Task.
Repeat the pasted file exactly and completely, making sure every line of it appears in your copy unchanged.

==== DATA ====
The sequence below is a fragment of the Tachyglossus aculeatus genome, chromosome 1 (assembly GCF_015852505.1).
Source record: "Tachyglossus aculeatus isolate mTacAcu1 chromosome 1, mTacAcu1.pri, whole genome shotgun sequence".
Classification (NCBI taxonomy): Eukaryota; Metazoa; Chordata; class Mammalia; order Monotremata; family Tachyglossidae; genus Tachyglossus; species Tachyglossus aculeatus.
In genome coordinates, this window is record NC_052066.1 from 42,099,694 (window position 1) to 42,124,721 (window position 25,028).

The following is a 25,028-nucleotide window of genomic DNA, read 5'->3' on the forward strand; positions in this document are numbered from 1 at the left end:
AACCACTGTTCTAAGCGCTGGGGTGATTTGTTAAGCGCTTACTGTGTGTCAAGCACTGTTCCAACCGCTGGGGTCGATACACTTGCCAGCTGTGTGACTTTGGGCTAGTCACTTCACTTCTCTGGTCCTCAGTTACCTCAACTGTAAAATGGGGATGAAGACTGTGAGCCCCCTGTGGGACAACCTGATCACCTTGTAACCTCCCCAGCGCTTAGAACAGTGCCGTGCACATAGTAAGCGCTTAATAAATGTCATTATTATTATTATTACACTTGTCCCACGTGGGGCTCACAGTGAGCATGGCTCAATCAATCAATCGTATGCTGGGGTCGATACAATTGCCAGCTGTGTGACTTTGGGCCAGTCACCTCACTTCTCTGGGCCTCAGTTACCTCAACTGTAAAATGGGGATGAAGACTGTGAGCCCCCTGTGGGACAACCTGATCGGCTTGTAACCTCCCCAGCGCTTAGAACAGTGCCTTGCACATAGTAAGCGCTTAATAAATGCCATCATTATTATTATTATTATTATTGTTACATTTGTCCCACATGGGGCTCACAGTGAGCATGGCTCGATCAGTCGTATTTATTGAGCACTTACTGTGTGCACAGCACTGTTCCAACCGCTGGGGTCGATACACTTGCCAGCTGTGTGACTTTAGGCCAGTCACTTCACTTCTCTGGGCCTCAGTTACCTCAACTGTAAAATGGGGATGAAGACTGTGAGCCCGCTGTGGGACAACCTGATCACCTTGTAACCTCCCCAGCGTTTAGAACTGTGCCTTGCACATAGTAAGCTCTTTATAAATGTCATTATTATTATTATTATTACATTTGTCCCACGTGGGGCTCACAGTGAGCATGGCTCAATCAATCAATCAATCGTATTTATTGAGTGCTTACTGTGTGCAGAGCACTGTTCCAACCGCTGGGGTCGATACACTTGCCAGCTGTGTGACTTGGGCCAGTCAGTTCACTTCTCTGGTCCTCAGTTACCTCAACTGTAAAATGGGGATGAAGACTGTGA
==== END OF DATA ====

The sequence below is a fragment of the Tachyglossus aculeatus genome, chromosome 1 (assembly GCF_015852505.1).
Source record: "Tachyglossus aculeatus isolate mTacAcu1 chromosome 1, mTacAcu1.pri, whole genome shotgun sequence".
Classification (NCBI taxonomy): Eukaryota; Metazoa; Chordata; class Mammalia; order Monotremata; family Tachyglossidae; genus Tachyglossus; species Tachyglossus aculeatus.
In genome coordinates, this window is record NC_052066.1 from 42,099,694 (window position 1) to 42,124,721 (window position 25,028).

The following is a 25,028-nucleotide window of genomic DNA, read 5'->3' on the forward strand; positions in this document are numbered from 1 at the left end:
AACCACTGTTCTAAGCGCTGGGGTGATTTGTTAAGCGCTTACTGTGTGTCAAGCACTGTTCCAACCGCTGGGGTCGATACACTTGCCAGCTGTGTGACTTTGGGCTAGTCACTTCACTTCTCTGGTCCTCAGTTACCTCAACTGTAAAATGGGGATGAAGACTGTGAGCCCCCTGTGGGACAACCTGATCACCTTGTAACCTCCCCAGCGCTTAGAACAGTGCCGTGCACATAGTAAGCGCTTAATAAATGTCATTATTATTATTATTACACTTGTCCCACGTGGGGCTCACAGTGAGCATGGCTCAATCAATCAATCGTATGCTGGGGTCGATACAATTGCCAGCTGTGTGACTTTGGGCCAGTCACCTCACTTCTCTGGGCCTCAGTTACCTCAACTGTAAAATGGGGATGAAGACTGTGAGCCCCCTGTGGGACAACCTGATCGGCTTGTAACCTCCCCAGCGCTTAGAACAGTGCCTTGCACATAGTAAGCGCTTAATAAATGCCATCATTATTATTATTATTATTATTGTTACATTTGTCCCACATGGGGCTCACAGTGAGCATGGCTCGATCAGTCGTATTTATTGAGCACTTACTGTGTGCACAGCACTGTTCCAACCGCTGGGGTCGATACACTTGCCAGCTGTGTGACTTTAGGCCAGTCACTTCACTTCTCTGGGCCTCAGTTACCTCAACTGTAAAATGGGGATGAAGACTGTGAGCCCGCTGTGGGACAACCTGATCACCTTGTAACCTCCCCAGCGTTTAGAACTGTGCCTTGCACATAGTAAGCTCTTTATAAATGTCATTATTATTATTATTATTACATTTGTCCCACGTGGGGCTCACAGTGAGCATGGCTCAATCAATCAATCAATCGTATTTATTGAGTGCTTACTGTGTGCAGAGCACTGTTCCAACCGCTGGGGTCGATACACTTGCCAGCTGTGTGACTTGGGCCAGTCAGTTCACTTCTCTGGTCCTCAGTTACCTCAACTGTAAAATGGGGATGAAGACTGTGA